My employer is doing quarterly highlights of its manager team. Can they legally do an article that includes information about my personal life and distribute it to everyone internally and submit it to the local newspaper for publication?
Rita Risser replies:
From an employee morale perspective, an employer should get your permission before it publishes or submits any article about you. Any managers or HR people reading this, take note that publishing information about an employee without their consent is not a good practice.
From a legal perspective, however, the answer is it depends. If the information about you is not private, the employer can publish it. What you think is private may be different from how it is seen by the law. These are generally not considered private because anyone can see them: your height, build, race, color of hair, age, home address, kind of car you drive, exercise classes you take, and so on. Legally private information includes date of birth, Social Security Number, medical conditions, and specific physical and mental disabilities. As to this last, however, if you use a wheelchair and the employer published that fact, that would not be an invasion of privacy as, again, anyone can see that.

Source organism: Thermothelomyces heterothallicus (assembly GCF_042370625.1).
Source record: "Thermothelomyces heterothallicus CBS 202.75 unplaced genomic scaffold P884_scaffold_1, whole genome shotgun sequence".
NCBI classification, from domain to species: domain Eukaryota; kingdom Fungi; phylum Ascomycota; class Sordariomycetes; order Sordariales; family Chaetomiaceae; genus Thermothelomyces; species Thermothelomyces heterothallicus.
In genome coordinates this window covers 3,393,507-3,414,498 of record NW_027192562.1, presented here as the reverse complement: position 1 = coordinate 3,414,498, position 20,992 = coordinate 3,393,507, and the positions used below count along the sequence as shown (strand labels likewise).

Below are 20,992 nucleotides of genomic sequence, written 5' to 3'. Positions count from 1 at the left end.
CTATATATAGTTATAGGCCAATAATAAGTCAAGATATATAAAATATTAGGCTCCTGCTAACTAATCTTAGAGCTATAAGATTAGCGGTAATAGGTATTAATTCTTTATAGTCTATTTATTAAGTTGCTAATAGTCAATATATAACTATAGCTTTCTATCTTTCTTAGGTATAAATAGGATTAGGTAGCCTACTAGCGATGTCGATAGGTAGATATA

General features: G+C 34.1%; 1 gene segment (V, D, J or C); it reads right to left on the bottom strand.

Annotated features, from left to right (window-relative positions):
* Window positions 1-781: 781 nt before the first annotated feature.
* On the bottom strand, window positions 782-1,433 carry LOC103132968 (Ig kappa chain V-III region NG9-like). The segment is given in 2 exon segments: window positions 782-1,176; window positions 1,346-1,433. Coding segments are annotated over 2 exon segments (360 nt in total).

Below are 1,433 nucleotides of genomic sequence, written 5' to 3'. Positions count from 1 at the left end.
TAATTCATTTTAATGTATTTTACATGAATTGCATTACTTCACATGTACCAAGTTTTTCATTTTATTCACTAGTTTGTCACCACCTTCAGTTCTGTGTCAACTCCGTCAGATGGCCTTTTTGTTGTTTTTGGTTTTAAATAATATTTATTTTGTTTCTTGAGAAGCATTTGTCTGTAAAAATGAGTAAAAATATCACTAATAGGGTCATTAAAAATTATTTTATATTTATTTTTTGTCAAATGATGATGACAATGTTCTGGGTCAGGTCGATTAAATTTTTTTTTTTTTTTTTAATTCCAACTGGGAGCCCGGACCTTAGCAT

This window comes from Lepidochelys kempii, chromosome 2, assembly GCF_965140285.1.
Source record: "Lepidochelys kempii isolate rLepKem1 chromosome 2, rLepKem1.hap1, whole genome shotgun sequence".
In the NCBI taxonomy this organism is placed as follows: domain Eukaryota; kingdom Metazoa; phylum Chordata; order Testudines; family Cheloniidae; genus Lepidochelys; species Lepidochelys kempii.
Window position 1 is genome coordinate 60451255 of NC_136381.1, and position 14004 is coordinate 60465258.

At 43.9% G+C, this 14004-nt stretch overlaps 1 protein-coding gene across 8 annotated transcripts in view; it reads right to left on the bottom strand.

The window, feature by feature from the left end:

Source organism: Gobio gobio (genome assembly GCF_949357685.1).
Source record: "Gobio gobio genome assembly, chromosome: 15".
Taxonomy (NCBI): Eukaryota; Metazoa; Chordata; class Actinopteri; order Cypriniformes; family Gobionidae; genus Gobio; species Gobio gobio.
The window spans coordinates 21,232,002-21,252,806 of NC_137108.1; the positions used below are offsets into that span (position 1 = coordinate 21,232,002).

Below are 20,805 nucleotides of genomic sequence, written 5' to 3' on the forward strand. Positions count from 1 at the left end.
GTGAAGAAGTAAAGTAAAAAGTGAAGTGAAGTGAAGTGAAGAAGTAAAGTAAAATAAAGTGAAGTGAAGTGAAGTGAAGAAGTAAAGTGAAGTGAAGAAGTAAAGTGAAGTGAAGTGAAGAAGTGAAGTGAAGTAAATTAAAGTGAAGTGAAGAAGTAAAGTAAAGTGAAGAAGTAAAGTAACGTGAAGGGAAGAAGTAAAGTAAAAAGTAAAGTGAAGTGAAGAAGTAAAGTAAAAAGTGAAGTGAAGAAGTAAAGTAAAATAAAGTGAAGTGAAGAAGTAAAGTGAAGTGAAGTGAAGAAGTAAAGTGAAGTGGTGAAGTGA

For more specific information about the facts in your particular situation, contact a local employment lawyer.
Information here is correct at the time it is posted. Case decisions cited here may be reversed. Please do not rely on this information without consulting an attorney first.